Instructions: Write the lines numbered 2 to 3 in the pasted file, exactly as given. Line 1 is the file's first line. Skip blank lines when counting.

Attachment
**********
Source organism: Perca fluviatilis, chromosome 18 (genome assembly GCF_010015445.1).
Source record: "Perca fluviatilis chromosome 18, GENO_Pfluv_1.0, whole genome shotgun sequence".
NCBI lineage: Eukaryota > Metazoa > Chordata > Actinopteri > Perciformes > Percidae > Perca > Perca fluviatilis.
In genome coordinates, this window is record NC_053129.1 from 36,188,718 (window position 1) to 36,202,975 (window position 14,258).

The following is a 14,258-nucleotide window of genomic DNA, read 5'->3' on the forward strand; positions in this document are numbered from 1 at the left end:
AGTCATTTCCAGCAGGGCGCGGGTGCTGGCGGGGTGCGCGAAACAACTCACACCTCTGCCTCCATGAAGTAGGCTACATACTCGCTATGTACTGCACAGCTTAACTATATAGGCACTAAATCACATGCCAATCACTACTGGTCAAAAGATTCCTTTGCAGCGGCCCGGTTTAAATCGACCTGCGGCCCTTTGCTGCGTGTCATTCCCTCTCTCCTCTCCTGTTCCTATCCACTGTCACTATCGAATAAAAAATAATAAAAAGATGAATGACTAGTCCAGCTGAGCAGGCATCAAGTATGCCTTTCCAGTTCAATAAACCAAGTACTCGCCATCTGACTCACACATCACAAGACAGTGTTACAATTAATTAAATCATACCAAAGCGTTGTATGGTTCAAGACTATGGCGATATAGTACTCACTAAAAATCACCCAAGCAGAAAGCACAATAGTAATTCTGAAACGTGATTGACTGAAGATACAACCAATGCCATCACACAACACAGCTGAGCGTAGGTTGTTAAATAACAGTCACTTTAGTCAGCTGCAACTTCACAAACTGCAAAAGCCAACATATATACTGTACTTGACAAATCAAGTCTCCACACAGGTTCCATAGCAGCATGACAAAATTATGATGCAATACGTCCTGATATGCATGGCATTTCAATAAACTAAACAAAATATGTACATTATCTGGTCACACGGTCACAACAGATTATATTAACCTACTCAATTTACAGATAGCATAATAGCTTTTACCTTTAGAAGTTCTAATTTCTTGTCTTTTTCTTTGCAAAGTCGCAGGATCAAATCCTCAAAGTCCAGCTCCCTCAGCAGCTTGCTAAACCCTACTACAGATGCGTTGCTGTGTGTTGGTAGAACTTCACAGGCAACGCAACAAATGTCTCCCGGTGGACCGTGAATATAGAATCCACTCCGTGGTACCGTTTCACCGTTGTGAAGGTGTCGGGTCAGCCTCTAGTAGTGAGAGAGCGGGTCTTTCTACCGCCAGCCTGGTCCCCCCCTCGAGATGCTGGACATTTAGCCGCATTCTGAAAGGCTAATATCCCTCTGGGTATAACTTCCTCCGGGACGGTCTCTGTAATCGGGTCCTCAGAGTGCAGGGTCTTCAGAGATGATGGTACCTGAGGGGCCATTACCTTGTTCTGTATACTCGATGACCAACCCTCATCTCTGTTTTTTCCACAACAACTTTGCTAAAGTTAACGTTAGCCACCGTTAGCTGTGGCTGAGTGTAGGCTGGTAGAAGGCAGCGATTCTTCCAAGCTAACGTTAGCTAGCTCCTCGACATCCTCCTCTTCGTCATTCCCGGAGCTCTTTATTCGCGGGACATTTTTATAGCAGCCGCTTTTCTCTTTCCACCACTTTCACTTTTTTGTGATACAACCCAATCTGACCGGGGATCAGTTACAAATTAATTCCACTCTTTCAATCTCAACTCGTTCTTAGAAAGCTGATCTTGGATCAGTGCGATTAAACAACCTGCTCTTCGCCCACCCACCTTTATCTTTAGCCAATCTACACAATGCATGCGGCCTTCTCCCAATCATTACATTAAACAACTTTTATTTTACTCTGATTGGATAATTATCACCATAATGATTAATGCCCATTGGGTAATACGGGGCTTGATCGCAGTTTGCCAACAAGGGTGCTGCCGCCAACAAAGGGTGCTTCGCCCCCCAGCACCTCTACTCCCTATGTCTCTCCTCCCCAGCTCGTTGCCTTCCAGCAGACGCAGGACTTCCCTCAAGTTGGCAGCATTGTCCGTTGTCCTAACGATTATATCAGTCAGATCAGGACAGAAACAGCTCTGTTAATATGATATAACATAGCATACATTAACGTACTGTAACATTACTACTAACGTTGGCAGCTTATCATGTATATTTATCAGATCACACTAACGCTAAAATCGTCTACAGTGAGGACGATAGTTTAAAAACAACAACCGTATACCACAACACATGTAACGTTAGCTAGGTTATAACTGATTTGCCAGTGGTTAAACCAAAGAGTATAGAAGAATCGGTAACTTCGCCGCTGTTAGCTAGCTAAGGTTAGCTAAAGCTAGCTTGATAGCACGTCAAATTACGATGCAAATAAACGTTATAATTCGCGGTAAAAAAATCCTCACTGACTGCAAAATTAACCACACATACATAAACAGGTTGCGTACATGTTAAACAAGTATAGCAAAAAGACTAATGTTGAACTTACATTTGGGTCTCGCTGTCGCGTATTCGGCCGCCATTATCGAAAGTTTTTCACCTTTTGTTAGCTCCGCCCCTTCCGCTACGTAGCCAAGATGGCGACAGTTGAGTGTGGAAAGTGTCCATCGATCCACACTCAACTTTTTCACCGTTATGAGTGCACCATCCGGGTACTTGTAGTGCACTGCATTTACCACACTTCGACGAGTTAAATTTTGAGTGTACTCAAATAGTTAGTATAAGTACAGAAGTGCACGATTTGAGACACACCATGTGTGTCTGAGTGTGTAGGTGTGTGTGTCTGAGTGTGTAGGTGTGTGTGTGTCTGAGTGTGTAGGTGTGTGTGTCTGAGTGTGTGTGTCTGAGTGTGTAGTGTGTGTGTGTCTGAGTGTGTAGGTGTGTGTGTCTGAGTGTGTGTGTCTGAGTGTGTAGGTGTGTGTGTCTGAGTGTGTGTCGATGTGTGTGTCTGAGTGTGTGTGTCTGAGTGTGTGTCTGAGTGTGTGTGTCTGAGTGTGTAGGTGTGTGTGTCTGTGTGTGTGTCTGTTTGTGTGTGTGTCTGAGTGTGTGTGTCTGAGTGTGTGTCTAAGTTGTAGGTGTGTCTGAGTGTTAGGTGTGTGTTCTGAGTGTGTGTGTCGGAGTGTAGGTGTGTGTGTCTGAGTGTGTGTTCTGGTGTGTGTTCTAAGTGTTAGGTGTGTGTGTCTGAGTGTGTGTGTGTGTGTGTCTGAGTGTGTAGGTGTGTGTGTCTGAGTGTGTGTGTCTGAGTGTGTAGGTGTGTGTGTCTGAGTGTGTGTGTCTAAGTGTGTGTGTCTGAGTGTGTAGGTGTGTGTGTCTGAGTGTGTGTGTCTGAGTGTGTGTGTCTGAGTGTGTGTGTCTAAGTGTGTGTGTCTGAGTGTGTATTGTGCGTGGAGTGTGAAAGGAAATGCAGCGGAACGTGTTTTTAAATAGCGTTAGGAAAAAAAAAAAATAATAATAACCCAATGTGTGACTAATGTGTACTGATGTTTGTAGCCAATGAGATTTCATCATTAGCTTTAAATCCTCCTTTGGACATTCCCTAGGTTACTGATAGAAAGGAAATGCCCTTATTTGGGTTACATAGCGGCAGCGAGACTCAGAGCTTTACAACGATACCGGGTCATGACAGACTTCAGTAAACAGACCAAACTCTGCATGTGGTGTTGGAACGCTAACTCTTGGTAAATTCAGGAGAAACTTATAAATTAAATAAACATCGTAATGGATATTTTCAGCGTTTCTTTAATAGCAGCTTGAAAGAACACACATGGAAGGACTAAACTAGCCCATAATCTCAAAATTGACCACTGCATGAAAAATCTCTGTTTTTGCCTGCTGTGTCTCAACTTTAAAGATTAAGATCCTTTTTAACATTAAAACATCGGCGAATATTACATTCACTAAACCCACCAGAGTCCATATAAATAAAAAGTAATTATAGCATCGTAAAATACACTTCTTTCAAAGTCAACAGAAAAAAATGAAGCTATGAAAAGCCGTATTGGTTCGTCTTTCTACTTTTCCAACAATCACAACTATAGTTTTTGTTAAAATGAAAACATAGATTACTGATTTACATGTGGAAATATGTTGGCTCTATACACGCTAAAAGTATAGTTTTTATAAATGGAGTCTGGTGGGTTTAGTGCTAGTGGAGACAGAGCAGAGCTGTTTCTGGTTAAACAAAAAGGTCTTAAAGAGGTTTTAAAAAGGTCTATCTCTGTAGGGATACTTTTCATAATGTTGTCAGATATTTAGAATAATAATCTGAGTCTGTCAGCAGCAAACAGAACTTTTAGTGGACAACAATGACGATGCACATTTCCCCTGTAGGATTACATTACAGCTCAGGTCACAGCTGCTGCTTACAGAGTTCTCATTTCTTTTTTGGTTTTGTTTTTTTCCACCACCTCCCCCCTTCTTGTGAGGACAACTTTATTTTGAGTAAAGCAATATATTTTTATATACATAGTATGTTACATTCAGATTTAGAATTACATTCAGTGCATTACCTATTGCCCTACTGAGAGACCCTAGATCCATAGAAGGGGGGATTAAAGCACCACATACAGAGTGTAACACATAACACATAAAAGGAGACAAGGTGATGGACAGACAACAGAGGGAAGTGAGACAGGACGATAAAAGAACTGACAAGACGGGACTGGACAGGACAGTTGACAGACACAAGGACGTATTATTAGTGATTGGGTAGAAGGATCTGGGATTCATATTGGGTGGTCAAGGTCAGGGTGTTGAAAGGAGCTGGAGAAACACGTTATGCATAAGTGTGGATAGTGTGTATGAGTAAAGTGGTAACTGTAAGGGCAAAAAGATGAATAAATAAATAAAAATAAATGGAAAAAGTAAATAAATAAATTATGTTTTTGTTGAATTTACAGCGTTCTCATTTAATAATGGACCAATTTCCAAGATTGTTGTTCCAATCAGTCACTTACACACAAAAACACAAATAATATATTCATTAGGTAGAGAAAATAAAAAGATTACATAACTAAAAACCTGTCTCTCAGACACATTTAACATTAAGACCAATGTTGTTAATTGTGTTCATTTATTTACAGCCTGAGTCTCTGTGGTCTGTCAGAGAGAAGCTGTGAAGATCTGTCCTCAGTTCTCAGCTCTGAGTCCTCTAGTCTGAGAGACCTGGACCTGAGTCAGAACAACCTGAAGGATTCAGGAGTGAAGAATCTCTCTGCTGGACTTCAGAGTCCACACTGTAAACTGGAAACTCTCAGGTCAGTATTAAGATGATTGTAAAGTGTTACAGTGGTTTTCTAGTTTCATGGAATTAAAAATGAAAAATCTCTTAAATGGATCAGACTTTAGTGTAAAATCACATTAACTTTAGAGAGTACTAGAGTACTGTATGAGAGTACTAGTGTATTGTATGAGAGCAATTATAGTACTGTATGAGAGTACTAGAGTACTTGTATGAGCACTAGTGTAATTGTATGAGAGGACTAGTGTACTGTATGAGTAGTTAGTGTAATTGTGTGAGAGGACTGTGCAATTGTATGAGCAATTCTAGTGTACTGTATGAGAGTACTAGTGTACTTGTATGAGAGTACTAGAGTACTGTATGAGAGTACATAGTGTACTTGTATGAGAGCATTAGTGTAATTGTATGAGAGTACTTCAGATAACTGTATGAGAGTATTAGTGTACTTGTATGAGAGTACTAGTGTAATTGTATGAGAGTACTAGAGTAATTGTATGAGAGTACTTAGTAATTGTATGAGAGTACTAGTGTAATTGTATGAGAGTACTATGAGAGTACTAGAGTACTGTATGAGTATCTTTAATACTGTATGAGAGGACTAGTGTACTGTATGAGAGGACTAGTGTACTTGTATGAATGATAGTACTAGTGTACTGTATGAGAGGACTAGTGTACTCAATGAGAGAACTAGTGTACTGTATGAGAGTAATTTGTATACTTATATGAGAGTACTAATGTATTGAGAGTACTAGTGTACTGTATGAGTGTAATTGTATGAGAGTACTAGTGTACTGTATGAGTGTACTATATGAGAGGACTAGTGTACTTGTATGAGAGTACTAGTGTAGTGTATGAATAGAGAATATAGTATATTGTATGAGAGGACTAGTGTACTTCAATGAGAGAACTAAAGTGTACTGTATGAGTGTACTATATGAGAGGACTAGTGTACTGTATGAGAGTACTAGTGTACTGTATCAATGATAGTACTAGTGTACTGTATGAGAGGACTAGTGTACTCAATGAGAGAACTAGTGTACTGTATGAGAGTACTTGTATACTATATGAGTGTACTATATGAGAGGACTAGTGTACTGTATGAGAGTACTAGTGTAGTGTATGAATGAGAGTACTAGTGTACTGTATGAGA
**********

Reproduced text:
Source record: "Perca fluviatilis chromosome 18, GENO_Pfluv_1.0, whole genome shotgun sequence".
NCBI lineage: Eukaryota > Metazoa > Chordata > Actinopteri > Perciformes > Percidae > Perca > Perca fluviatilis.